Kate Kreager, a forward on the women’s basketball team, is dribbling downcourt during practice when a defender suddenly moves out to stop her. She cuts in a different direction and continues driving to the basket. It’s a typical scene except for one thing: the defender is a guy, Matt Mayer.
The women’s team recently began bringing in men to practice against, thinking that working against players who are taller, stronger and heavier than they are will give them an advantage when it’s time for the games. And Xavier isn’t alone in its thinking. Most schools on the National Collegiate Athletic Association Division I level have male practice squads, including Notre Dame, Iowa State and the University of Tennessee.
“It’s just been this last year that we’ve had enough guys to have a practice team,” says women’s coach Melanie Balcomb. Six years ago, she began having a few guys show up occasionally to practice with the women. Today, there’s an eight-man squad that practices against the women. “That’s why the improvement is so noticeable,” Balcomb adds. “Now we have the commitment of the guys every day.”
The women’s team generally doesn’t have females try to walk on to the team for the simple reason that the number of women on campus with adequate skills to push the players to become better simply isn’t there. One day there might be a large enough pool of women athletes to choose from, at which point women’s sports will have come full circle. In the meantime, the guys add an extra challenge to practice.
“Every day the women practice against someone who’s quicker, stronger and can jump higher,” says Balcomb. “They have to work harder, so during games it’s easier. That’s what you want.”
It’s not just a matter of the guys being bigger or stronger than the girls either. They’re also adept at transforming themselves into the team’s rivals.
“Whenever we play against a conference team, the guys wear red T-shirts with the players’ numbers on them,” says guard Reetta Piipari. “They learn the different players and their moves. It helps because when you come to a game you know what that player is going to do.”
And while the guys’ presence makes the women work harder on the court, it also gives them a chance to catch a breather off the court, something head athletic trainer Jody Jenike appreciates.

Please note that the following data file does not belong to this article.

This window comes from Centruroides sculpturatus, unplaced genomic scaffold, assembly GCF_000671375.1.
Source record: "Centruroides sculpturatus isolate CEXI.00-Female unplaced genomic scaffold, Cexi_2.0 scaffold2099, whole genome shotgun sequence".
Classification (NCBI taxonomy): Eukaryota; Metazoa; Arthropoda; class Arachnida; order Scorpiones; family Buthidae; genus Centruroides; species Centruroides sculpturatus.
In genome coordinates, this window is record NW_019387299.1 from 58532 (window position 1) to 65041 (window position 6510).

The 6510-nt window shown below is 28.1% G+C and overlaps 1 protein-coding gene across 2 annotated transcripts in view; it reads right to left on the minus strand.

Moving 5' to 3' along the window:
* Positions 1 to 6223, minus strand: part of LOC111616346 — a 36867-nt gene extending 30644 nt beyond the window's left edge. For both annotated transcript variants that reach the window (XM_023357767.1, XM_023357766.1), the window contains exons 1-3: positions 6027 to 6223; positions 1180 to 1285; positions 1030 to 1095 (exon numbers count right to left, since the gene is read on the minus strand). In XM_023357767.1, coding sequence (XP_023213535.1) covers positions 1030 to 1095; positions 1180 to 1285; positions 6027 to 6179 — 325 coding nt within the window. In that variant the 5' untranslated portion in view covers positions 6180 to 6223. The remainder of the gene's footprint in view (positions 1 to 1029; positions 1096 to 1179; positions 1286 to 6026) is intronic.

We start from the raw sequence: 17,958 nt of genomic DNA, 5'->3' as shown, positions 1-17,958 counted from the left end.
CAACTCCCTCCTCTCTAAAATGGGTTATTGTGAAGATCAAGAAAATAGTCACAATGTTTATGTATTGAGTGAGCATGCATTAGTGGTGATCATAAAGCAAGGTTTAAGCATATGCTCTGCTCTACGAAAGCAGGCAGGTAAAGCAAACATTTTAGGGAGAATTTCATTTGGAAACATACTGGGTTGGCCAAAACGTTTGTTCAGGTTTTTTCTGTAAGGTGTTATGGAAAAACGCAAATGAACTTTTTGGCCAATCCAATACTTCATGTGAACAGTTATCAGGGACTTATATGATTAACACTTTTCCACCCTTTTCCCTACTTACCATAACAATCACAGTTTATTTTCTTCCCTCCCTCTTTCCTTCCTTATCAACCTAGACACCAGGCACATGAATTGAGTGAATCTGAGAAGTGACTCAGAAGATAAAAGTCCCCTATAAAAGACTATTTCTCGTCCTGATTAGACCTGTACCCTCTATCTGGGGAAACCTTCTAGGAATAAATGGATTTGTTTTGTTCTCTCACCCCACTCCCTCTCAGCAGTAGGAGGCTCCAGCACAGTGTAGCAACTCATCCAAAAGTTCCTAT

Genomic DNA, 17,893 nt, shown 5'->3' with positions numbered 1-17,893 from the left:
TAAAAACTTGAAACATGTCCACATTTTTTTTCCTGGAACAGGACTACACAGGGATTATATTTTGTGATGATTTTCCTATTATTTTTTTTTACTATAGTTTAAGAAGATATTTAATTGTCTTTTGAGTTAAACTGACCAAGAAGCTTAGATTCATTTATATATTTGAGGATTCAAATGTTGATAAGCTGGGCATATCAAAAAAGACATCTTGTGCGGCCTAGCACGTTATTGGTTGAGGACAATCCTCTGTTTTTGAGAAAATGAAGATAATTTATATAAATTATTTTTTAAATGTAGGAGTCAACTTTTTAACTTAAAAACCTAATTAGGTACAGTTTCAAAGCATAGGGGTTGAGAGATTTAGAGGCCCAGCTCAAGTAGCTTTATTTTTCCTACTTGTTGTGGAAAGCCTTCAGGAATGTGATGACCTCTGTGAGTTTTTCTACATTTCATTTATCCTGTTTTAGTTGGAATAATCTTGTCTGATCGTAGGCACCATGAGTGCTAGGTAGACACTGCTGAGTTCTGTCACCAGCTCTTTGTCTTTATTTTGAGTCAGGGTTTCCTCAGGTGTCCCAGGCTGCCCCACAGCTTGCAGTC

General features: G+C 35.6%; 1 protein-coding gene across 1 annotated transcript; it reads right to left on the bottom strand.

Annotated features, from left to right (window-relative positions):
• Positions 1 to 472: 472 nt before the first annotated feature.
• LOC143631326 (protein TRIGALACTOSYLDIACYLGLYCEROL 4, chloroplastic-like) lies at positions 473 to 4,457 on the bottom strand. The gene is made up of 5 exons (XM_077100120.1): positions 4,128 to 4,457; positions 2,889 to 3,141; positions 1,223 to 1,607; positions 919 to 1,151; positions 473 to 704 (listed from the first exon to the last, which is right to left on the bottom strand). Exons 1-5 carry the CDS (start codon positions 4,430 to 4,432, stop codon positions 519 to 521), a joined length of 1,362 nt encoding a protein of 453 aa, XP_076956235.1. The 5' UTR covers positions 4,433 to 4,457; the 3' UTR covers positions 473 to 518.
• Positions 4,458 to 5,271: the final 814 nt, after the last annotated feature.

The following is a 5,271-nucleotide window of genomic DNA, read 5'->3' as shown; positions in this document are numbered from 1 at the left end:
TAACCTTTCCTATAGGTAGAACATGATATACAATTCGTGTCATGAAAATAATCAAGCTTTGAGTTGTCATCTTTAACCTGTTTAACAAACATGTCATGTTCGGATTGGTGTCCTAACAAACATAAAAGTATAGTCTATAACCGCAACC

“They’ve helped us with injuries. We can go longer at practices without the athletes having to overextend themselves because there’s more people in the rotation. The women can play harder because they can rest when guys rotate in.”
“I see a difference in the kids’ attitudes, too,” says Balcomb. “It’s hard to play against the same people every day. When they get to run their offenses against the guys, it helps them to have a change. Instead of playing against each other, it’s a game situation.”
It’s not just a one-sided deal, either. The guys, two of whom double as student managers, receive some tangible benefits from the experience as well, such as practice gear and use of the Cintas Center workout room. Last year, the managers received Atlantic 10 Conference championship rings, too. But it’s mostly the intangibles that keep them coming back.
“Later on, I plan on coaching basketball, and I’m getting to learn a lot of the ins and outs of being a coach,” says Mayer. “It’s exciting the opportunities they’ve given me in this program. Our girls are very competitive. I’ve gotten into shape and my game’s improved.”
After winning the regular and post-season A-10 Conference titles last season, plus defeating six-time national champion Tennessee to go to the Elite Eight in the NCAA Tournament, it’s not surprising that the women keep the guys on their game.
“I haven’t had anybody give me any slack for playing with the girls yet,” says Brett Ballinger, another practice player, “and I don’t think I will.”